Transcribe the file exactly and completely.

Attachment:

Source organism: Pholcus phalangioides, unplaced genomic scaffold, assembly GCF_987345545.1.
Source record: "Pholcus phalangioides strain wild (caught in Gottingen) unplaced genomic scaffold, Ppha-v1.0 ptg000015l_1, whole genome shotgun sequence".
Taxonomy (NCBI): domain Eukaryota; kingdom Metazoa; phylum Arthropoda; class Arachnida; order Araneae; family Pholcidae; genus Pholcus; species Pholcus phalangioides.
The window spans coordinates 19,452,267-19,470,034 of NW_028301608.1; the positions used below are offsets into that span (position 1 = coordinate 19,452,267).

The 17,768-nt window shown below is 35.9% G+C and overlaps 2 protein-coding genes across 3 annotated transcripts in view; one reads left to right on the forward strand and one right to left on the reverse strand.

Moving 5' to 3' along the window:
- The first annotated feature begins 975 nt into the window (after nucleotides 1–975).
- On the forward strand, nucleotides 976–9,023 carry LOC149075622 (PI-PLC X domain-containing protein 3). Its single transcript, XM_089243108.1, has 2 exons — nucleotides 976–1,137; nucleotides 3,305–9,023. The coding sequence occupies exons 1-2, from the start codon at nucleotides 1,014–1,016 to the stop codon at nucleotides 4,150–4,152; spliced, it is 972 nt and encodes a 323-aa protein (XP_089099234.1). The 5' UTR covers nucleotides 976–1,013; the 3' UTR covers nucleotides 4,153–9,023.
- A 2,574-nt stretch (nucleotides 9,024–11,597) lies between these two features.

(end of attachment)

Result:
Source organism: Pholcus phalangioides, unplaced genomic scaffold, assembly GCF_987345545.1.
Source record: "Pholcus phalangioides strain wild (caught in Gottingen) unplaced genomic scaffold, Ppha-v1.0 ptg000015l_1, whole genome shotgun sequence".
Taxonomy (NCBI): domain Eukaryota; kingdom Metazoa; phylum Arthropoda; class Arachnida; order Araneae; family Pholcidae; genus Pholcus; species Pholcus phalangioides.
The window spans coordinates 19,452,267-19,470,034 of NW_028301608.1; the positions used below are offsets into that span (position 1 = coordinate 19,452,267).

The 17,768-nt window shown below is 35.9% G+C and overlaps 2 protein-coding genes across 3 annotated transcripts in view; one reads left to right on the forward strand and one right to left on the reverse strand.

Moving 5' to 3' along the window:
- The first annotated feature begins 975 nt into the window (after nucleotides 1–975).
- On the forward strand, nucleotides 976–9,023 carry LOC149075622 (PI-PLC X domain-containing protein 3). Its single transcript, XM_089243108.1, has 2 exons — nucleotides 976–1,137; nucleotides 3,305–9,023. The coding sequence occupies exons 1-2, from the start codon at nucleotides 1,014–1,016 to the stop codon at nucleotides 4,150–4,152; spliced, it is 972 nt and encodes a 323-aa protein (XP_089099234.1). The 5' UTR covers nucleotides 976–1,013; the 3' UTR covers nucleotides 4,153–9,023.
- A 2,574-nt stretch (nucleotides 9,024–11,597) lies between these two features.